LEDs LEDs 101

5 Questions to Consider When Choosing LEDs for your Home

ChangingLightsLEDs (light emitting diodes) are fast becoming indispensable components in all forms of lighting. You’re probably aware of the benefits, like up to 20 times longer life, lowest possible energy consumption, or lack of mercury, and now you are ready to buy LED bulbs. We apply rigorous standards to our careful selection of LED light bulbs, offering only the best quality at the lowest price.

Should I upgrade to LED Lamps?

If you are lucky enough to be able to afford the upfront cost, then yes, you should upgrade to LED lamps. LED technology has improved exponentially over the last 10-years and our bulbs have become the brightest, most reliable LED products available. LED lighting should be considered a long-term investment for future savings on replacement costs, energy costs and environmental impacts.

This then leads to our first question, ‘Which LEDs are best in my home?’ There is no straight up right or wrong answer for this one, what ultimately determines this is the look and feel of your room and what you are looking for. Some key questions to answer before starting to replace your outdated incandescent bulbs with LEDs to suit your home are:

What base do I need?

First, like any light bulb you are going to need to know what kind of fitting you need, especially if you working with the existing fittings in your home. For example, do you need a GU10 prong lamp base or a screw cap?

What shape bulb?

Are you looking for the standard bulb, candelabra, spot, down light? There are plenty of shapes and sizes and it really depends, like we said earlier, what you are looking for the light to do and what looks the best.

What brightness do I need?

Instead of being measured in watts, like incandescent bulbs, LEDs are measured in lumens. Most bulbs will list an equivalent wattage in order to help you understand what bulb you need. Now with the increased light output of LEDs comparing incandescent wattage to lumes is important. Wattage is the amount of energy required to light a bulb, whereas lumens is the amount of light produced. Let’s do a rough comparison between incandescent bulbs and LEDs:

40-watt incandescent = 450 Lumens
60-watt incandescent = 800 Lumens
100-watt incandescent = 1600 Lumens

Now using the Cree XPG2 3-up as an example I will show the wattage needed for similar lumen output. We can find the wattage of this with a simple formula: Wattage = Forward Voltage ( Vf ) + Current (I) in amps Taking the information from our featured specifications table on the product page I found the wattage.

2.94 Watts = 474 Lumens
6.09 Watts = 762 Lumens
13.95 Watts = 1374 Lumens

These are slightly different lumens but you can easily see the drastic difference in wattage. The wattage is so much lower because LEDs use up to 90% less energy. Think of how much energy and money could be saved in your household. The key thing to remember about brightness in this whole discussion however is that reducing wattage does not in anyway affect the light quality. Light quality is purely on the lumens, so match up what you already have and you’re good to go…with much less wattage.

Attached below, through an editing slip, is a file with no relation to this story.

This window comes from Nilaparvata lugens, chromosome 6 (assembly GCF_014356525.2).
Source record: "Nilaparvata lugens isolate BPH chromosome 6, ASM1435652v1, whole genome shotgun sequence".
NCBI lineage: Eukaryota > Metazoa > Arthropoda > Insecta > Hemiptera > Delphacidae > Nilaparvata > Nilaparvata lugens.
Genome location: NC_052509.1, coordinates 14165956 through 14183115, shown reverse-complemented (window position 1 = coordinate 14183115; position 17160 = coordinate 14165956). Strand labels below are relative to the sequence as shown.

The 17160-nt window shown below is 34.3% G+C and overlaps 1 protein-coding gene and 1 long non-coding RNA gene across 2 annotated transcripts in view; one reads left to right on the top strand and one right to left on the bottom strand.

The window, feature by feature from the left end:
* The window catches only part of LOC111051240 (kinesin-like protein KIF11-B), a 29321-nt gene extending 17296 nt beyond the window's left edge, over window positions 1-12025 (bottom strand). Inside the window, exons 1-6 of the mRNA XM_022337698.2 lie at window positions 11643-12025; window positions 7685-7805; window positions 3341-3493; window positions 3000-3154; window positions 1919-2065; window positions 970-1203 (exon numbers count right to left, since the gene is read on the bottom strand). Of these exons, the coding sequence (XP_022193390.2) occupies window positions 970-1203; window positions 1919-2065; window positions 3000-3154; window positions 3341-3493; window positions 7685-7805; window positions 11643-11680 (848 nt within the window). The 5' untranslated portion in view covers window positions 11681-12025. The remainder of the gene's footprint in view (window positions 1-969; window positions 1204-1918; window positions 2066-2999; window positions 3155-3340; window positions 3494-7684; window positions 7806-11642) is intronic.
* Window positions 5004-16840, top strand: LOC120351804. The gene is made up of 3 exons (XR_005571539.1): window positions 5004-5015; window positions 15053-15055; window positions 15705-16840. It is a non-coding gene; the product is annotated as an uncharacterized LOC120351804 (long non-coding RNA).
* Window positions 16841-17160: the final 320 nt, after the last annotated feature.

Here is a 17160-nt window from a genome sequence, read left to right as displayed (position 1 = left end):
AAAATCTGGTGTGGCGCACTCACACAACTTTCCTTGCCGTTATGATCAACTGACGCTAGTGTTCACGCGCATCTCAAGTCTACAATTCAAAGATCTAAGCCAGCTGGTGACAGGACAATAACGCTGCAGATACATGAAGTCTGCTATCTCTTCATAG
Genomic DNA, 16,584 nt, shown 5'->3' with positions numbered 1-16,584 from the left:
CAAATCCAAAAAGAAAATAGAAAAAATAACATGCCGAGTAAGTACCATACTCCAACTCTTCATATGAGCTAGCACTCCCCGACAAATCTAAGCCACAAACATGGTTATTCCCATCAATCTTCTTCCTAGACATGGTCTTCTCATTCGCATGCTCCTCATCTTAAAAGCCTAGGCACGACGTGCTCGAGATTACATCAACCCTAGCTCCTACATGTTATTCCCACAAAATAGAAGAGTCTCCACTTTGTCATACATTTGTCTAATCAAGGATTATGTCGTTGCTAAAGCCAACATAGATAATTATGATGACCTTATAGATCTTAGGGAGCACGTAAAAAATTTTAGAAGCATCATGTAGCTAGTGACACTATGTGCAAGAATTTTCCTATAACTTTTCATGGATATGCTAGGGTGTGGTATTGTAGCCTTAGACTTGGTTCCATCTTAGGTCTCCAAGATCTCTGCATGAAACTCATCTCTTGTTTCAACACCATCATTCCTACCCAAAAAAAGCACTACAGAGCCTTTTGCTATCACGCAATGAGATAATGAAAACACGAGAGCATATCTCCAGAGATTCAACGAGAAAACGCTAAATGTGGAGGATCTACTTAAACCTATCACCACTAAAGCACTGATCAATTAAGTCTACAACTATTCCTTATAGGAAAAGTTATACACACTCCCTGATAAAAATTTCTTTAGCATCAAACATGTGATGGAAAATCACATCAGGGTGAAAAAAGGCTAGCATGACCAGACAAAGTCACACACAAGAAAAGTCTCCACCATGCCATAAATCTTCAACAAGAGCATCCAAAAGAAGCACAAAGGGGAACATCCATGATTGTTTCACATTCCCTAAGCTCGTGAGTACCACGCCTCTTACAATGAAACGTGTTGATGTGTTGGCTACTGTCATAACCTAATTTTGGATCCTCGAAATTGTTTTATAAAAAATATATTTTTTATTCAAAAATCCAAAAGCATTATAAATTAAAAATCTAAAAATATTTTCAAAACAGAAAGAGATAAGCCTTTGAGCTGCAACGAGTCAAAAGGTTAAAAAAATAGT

What beam angle do I need?

What beam angle do you need from a bulb, or if you’re working on your own fixtures, what angled optic should you use? The angle will determine the spread of the light. Wide angles give off a good spread, soft light which is ideal for living areas. However, narrow angles and spot lights can be used when trying to highlight specific spots: like that built in bar you just set up or a new piece of artwork. The direct beam of a narrow angle would help give more attention to those areas.

Color?

LEDs come in all different colors and warmth options. It depends what type of feel or mood you want in each room. Usually cool whites are used in bathrooms and kitchens, whereas bedrooms and living rooms will use a warmer, softer glow.

To help get you started on some LED options for your home, check out our site and see some ways you could start switching over from incandescent bulbs today:

Our sales team is here to help you get what you want out of LEDs in your home. We try to make it easy to do on your own, so you can easily search by Color, Lumens, etc. Leds initial cost might seem a little high, but compared to what you can save in energy and how much longer their lifespan is, this won’t seem like a problem as you see the savings.

About the author

Taylor Scully

Marketing and technology enthusiast helping pave the way to a more energy efficient society. Living in the beautiful state of Vermont and working for a company like LEDSupply that is helping provide LED products to save on energy is a great place to be in accomplishing this. Always exploring and staying active outdoors while keeping a close eye on different trends and new technologies that could change the world for the better.

2 Comments

  • So How much is this rig running you with all the pieecs youre having to modify. I know that these LED strips have to be pretty pricey seeing as I havent found any LED units that come economically priced.

    • Hey Kerem,

      LEDs are definitely pricier as they provide benefits of more light, less energy, and longer lasting fixtures. That being said, however, we have plenty of low cost components available to build a pretty economical fixture. Shoot us an email at sales@ledsupply.com if you are looking for anything specific.

      -LEDSupply Team

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